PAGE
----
Counselor certification is administered by the National Board for Certified Counselors (NBCC). The National Certified Counselor (NCC) certification may help you advance in your career. When you obtain board certification, it provides credibility to the public and employers that you have met the necessary standards and requirements for education, training, ethics, and experience. After you have completed your certification, you can work toward finding opportunities to grow in the counseling profession and continue your professional development. According to the NCC, eligibility requirements to obtain certification include completing a master’s degree in counseling,  accruing 3,000 hours of postgraduate counseling work and documenting 100 hours of postgraduate counseling supervision. You must also pass the National Counselor Examination (NCE) or the National Clinical Mental Health Counseling Examination (NCMHCE).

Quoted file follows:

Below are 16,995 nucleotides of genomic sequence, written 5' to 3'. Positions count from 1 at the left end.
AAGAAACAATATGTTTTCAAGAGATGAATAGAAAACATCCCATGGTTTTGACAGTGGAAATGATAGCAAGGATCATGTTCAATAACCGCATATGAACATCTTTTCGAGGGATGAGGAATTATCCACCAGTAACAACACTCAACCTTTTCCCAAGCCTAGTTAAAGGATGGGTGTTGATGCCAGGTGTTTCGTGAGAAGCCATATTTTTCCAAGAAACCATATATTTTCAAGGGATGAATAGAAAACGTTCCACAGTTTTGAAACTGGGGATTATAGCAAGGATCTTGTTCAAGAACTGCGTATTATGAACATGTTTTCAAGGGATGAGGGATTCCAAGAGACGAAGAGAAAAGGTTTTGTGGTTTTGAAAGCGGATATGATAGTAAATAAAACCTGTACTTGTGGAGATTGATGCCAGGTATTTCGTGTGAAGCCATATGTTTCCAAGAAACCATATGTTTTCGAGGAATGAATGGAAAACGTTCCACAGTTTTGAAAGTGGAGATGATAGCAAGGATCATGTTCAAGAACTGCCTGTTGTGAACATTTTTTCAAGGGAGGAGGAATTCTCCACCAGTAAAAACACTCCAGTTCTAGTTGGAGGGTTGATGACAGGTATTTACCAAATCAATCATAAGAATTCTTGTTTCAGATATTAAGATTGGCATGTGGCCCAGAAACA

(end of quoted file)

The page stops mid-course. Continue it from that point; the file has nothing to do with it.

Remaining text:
This is different from state licensure, which is legal permission from your state government to practice as a licensed counselor. Prior to becoming a fully licensed counselor, you will need to obtain an initial license. This allows you to be supervised by a licensed independent practitioner in postgraduate practice and can be thought of as a temporary professional license. The name of the initial license will vary by state, but can include:

  • associate licensed counselor
  • licensed professional counselor candidate
  • registered mental health counselor intern

Please note that this list is not exhaustive. After obtaining the initial license, graduates will need to take additional steps to earn their independent practice license, typically including completion of a specific number of hours under the supervision of a licensed independent practitioner, though counseling licensure requirements will vary by state. State licensure provides the following titles for individuals practicing independently:

  • licensed professional counselor (LPC)
  • licensed mental health counselor (LMHC)